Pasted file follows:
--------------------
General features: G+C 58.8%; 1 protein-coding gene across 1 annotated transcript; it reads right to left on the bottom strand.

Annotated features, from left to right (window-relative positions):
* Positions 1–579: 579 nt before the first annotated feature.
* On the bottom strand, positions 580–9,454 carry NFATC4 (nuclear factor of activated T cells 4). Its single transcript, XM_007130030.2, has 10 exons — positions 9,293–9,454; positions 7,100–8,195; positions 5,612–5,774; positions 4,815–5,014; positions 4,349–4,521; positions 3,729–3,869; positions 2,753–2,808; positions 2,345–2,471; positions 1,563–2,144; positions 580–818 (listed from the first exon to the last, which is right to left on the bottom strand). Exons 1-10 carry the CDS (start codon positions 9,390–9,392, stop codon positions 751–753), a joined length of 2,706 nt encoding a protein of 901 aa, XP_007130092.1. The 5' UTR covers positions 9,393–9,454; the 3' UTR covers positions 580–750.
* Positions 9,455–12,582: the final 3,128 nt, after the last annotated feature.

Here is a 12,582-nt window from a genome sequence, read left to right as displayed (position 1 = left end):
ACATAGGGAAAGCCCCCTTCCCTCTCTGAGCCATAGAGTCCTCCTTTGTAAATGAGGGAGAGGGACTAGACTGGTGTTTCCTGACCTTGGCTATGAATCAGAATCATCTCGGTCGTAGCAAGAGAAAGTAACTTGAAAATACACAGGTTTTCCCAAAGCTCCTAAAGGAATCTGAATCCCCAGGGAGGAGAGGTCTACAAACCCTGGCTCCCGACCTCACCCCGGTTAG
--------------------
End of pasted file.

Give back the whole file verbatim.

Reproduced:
General features: G+C 58.8%; 1 protein-coding gene across 1 annotated transcript; it reads right to left on the bottom strand.

Annotated features, from left to right (window-relative positions):
* Positions 1–579: 579 nt before the first annotated feature.
* On the bottom strand, positions 580–9,454 carry NFATC4 (nuclear factor of activated T cells 4). Its single transcript, XM_007130030.2, has 10 exons — positions 9,293–9,454; positions 7,100–8,195; positions 5,612–5,774; positions 4,815–5,014; positions 4,349–4,521; positions 3,729–3,869; positions 2,753–2,808; positions 2,345–2,471; positions 1,563–2,144; positions 580–818 (listed from the first exon to the last, which is right to left on the bottom strand). Exons 1-10 carry the CDS (start codon positions 9,390–9,392, stop codon positions 751–753), a joined length of 2,706 nt encoding a protein of 901 aa, XP_007130092.1. The 5' UTR covers positions 9,393–9,454; the 3' UTR covers positions 580–750.
* Positions 9,455–12,582: the final 3,128 nt, after the last annotated feature.

Here is a 12,582-nt window from a genome sequence, read left to right as displayed (position 1 = left end):
ACATAGGGAAAGCCCCCTTCCCTCTCTGAGCCATAGAGTCCTCCTTTGTAAATGAGGGAGAGGGACTAGACTGGTGTTTCCTGACCTTGGCTATGAATCAGAATCATCTCGGTCGTAGCAAGAGAAAGTAACTTGAAAATACACAGGTTTTCCCAAAGCTCCTAAAGGAATCTGAATCCCCAGGGAGGAGAGGTCTACAAACCCTGGCTCCCGACCTCACCCCGGTTAG